their first semester of studying to write. Even people who have ideas
at the top of their heads, for instance, if they are people of color, they’ll want to write about racial issues. But they don’t know yet
what the particularity of that writing is going… what form that is going to take. And then in the sixth
or so week of writing, they I’m just gonna make… give you one example. I’ll just make one up. But it is actually a memorable example. It’s of a person who felt,
one of my recent students, that being African American,
she was expected to write as an African American,
and to forego any other identity that she might have. As a woman, as a person not of privilege. Her wonderful phrase was
“I grew up in the garbage “of Baltimore and Philadelphia,” and here she is at Smith College. How did she get there? What enabled her to get there? What prevents other
people from getting there? She was, herself, thinking
not only of her own arc, her own trajectory
of life, but of those who have different trajectories. So you think about what your passion is. It could be a passion
about something you want for yourself. But it can also be and
actually more interestingly, ultimately, can be your
passion for what you want for other people. And what you think you
need to do to get something for them that they don’t have. If they’re suffering from an injustice, how do you anticipate
acting on their behalf, as well as on your own behalf to make the corrections, to adjust the social situation, to change not only individual people’s behavior but the structure of the country or the culture that you live in? When you decide what your passion is, one of the strange things about that is that it’s not an end. You might say, oh, I’m angry. Okay, let’s start with I’m angry. I’m angry and therefore… Because there’s always a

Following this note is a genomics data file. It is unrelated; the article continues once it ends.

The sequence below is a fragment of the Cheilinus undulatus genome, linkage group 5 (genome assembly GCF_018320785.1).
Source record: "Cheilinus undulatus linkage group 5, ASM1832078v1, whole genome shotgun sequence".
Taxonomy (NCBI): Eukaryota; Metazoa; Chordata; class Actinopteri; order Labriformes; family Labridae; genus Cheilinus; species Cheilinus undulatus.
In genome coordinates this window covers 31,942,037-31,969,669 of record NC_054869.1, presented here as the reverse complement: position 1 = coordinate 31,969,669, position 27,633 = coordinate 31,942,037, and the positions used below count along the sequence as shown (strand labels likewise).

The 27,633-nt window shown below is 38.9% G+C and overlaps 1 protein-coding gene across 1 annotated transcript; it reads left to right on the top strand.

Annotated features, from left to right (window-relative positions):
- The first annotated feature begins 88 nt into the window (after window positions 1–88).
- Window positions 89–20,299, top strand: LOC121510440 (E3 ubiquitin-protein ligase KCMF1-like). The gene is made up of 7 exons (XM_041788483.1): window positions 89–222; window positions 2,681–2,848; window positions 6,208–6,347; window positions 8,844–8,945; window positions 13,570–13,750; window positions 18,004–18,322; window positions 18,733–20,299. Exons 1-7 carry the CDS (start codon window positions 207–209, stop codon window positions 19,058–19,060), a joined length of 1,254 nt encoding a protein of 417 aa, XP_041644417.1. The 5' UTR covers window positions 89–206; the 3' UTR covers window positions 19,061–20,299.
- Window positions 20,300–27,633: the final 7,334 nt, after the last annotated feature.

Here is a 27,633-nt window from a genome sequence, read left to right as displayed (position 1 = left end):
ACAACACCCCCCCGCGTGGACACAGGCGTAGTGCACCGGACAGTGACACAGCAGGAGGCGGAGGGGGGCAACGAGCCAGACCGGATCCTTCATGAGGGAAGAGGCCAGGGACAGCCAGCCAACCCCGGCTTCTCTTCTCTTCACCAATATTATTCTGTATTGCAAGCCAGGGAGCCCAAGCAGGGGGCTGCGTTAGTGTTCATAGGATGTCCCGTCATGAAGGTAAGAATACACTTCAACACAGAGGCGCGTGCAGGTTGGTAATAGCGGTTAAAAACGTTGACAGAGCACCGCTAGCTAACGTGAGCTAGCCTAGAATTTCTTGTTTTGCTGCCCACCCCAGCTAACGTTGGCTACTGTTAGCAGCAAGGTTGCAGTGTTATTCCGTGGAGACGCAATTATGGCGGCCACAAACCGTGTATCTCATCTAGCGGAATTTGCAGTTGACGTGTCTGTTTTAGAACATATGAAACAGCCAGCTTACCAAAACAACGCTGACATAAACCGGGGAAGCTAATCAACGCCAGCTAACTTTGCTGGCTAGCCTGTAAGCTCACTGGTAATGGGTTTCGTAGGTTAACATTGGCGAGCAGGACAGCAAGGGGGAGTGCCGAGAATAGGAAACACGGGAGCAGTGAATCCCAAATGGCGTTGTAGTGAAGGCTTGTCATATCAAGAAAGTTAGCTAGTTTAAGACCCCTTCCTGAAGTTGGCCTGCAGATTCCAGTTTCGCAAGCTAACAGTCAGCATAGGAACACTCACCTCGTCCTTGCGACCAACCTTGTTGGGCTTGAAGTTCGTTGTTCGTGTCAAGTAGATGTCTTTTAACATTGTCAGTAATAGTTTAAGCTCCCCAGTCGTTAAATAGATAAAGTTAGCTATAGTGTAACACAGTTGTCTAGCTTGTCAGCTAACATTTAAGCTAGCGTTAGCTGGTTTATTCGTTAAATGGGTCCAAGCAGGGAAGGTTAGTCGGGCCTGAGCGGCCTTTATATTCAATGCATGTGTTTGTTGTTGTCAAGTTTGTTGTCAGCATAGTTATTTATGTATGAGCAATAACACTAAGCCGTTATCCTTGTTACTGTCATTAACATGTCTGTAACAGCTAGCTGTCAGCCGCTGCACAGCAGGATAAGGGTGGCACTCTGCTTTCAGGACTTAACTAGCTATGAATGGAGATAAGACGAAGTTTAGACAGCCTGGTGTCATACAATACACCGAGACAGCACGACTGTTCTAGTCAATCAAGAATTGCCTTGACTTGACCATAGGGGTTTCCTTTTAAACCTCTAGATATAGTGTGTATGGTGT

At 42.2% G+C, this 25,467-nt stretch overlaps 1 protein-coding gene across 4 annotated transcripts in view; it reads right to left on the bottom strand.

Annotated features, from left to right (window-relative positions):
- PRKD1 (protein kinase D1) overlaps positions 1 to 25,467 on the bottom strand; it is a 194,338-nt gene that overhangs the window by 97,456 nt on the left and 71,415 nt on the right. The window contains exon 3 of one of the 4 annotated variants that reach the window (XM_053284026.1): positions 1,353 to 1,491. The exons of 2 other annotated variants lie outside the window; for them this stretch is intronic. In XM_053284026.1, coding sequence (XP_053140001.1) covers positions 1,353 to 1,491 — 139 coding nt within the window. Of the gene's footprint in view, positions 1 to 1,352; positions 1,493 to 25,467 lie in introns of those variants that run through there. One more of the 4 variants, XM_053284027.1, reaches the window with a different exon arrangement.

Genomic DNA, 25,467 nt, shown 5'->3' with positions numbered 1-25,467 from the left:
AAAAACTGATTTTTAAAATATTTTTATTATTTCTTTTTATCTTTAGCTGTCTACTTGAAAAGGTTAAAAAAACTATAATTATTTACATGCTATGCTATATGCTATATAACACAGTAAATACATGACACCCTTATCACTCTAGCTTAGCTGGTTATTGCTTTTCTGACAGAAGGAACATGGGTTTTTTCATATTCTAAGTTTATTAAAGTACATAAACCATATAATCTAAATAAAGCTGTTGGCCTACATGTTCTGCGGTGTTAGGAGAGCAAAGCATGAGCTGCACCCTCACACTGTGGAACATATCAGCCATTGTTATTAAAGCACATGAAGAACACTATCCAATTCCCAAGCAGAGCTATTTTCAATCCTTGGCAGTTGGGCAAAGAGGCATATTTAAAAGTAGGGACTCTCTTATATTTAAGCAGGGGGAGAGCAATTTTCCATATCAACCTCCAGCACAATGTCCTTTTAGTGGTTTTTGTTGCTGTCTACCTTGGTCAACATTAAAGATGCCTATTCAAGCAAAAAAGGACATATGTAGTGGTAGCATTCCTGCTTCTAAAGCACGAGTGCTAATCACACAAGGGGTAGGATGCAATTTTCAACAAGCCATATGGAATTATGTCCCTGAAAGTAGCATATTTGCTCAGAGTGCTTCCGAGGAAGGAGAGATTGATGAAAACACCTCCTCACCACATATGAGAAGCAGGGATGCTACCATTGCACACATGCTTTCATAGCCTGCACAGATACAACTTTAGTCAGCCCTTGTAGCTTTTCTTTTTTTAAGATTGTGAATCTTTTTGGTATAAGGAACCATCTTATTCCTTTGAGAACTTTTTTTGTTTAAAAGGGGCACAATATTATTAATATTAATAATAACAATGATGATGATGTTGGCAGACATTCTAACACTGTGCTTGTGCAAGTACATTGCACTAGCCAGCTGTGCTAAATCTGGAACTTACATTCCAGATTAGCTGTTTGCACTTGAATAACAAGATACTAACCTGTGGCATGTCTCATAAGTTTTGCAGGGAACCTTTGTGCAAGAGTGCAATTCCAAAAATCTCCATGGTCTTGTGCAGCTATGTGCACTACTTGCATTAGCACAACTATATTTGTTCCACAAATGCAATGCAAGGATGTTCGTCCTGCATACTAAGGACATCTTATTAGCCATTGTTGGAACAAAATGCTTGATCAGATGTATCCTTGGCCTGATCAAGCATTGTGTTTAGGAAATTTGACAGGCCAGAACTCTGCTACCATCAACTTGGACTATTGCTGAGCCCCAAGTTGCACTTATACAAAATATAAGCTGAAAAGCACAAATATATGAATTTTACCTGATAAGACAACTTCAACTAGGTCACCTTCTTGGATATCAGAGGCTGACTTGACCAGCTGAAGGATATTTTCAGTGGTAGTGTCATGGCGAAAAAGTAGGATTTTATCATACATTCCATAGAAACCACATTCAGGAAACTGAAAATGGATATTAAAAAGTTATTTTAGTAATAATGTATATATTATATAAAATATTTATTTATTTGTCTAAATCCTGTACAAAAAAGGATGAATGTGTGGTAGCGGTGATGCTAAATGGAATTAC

consequence in dramatic structure. Therefore what? If I’m angry, what do I do about my anger? Voice it? Simply voice it? Not good enough. That’s… Okay, I’m angry and I’ll
tell you why I’m angry. But there’s no intention yet. What I have to do in
talking about my anger is to convince whoever is listening
to me, and it may be me, it may be I need to hear myself, which is why we have
soliloquys on stage, too. People like Hamlet, who
need to talk to themselves to figure things out,
because they don’t know at that point what they want to do. So if I’m angry, the next
thing is the challenge of finding out what it is I
need to do about my anger, what I need to achieve to
satisfy the needs of that anger, and how do I know when I’ve achieved it? Very often it’s more than one step. And this is often why
in the former years of conventional playwriting
we had three act plays. We had a point where you
would reach a seeming movement forward, but it
really wasn’t complete. It actually enhanced,
it intensified something further that needed to be done. And then, as a playwright,
you had to try to figure out what would be more intense,
what would be more significant, than even this stage that I reached? And most playwrights I knew
who were writing in that gen–in my generation!–had
the most trouble with the second act because they
put all of their thrust of energy into that first act. The first act was superb, will that happen or won’t that happen? And you think, okay, the
second act is gonna be that it does or it
doesn’t, or why it doesn’t, why it does. But, it’s will this
happen, and if it happens, will it lead to worse? Will it lead to more complications? Will it lead to a harder
problem to figure out? And that’s where the
second act actually became the weight of the meat,
the real significance of the play, because you
realize that when you are passionately in pursuit
of a goal, it takes work. I’ve been married for 54
years and often I’m asked how are you married this long? And you would think I
might say because we love each other and of course that’s there, but it isn’t. Because loving each
other would not have been enough, it’s the work
that the love requires. And so you’ve now worked
into the second act, and things have gotten worse, not better. There’s more work yet
ahead and the third act then takes a very interesting
approach because you might want to write a play… America is big on hope. You may want to write a play